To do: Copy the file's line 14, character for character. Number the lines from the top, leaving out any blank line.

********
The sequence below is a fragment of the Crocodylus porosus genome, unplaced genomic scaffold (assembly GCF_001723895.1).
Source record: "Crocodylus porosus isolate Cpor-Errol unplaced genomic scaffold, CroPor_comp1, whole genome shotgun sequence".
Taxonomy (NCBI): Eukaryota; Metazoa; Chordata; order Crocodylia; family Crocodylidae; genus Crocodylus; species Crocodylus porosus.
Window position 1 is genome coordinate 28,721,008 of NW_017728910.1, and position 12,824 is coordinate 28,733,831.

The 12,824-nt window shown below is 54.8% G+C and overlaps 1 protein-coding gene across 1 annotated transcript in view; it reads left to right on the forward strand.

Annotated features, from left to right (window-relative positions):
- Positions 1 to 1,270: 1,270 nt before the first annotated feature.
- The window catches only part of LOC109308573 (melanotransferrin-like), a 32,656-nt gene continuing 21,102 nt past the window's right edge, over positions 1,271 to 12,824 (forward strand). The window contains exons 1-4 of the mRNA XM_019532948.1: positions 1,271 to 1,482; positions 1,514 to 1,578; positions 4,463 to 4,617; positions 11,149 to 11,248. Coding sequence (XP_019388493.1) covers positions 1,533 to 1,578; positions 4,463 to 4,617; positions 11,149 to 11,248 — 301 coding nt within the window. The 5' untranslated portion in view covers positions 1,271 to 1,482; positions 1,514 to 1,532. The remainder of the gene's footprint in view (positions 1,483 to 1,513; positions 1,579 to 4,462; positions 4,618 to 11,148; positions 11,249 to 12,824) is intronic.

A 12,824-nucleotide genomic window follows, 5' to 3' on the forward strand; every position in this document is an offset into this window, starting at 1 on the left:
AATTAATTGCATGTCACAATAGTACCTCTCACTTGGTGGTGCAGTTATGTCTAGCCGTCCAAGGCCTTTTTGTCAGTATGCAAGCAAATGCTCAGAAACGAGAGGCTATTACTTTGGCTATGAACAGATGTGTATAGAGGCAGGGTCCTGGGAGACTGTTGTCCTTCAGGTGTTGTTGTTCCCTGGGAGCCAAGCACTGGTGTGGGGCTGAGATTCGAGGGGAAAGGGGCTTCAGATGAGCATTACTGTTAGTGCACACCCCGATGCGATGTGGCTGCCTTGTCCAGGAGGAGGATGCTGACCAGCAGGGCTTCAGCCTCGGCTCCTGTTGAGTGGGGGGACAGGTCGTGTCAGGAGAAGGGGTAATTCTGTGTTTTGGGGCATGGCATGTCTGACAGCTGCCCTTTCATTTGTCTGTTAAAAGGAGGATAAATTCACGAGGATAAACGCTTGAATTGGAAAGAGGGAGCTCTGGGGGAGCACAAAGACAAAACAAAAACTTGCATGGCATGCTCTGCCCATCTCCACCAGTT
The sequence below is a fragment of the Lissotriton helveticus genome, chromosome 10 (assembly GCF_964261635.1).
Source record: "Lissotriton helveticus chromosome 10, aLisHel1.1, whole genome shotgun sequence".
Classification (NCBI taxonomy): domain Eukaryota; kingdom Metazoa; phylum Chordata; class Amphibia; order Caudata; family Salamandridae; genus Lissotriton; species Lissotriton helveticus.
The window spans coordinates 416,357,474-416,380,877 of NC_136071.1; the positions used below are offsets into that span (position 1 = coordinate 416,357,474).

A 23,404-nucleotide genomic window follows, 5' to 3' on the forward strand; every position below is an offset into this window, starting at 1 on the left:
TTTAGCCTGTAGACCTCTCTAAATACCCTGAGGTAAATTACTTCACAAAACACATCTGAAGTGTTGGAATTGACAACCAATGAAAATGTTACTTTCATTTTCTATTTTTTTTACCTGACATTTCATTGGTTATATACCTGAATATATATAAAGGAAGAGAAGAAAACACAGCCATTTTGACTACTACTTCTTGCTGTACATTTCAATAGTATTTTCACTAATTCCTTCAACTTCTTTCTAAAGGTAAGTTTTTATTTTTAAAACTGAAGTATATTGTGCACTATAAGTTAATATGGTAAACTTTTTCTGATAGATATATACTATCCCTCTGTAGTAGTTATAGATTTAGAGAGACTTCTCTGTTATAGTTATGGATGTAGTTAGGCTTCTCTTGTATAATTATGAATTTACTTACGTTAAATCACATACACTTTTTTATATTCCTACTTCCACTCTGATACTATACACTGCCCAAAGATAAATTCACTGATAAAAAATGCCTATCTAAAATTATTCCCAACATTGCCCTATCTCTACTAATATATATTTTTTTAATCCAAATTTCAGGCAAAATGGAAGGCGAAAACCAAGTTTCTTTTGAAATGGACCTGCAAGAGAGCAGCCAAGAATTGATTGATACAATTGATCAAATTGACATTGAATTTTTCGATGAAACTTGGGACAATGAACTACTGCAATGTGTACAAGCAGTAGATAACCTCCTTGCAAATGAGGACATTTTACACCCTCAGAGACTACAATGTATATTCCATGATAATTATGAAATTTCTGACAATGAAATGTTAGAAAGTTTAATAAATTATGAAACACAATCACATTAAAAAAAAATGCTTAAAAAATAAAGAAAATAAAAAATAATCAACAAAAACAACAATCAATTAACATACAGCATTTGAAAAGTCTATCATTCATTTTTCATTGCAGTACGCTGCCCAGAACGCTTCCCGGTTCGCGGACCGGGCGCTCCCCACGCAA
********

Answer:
The window spans coordinates 416,357,474-416,380,877 of NC_136071.1; the positions used below are offsets into that span (position 1 = coordinate 416,357,474).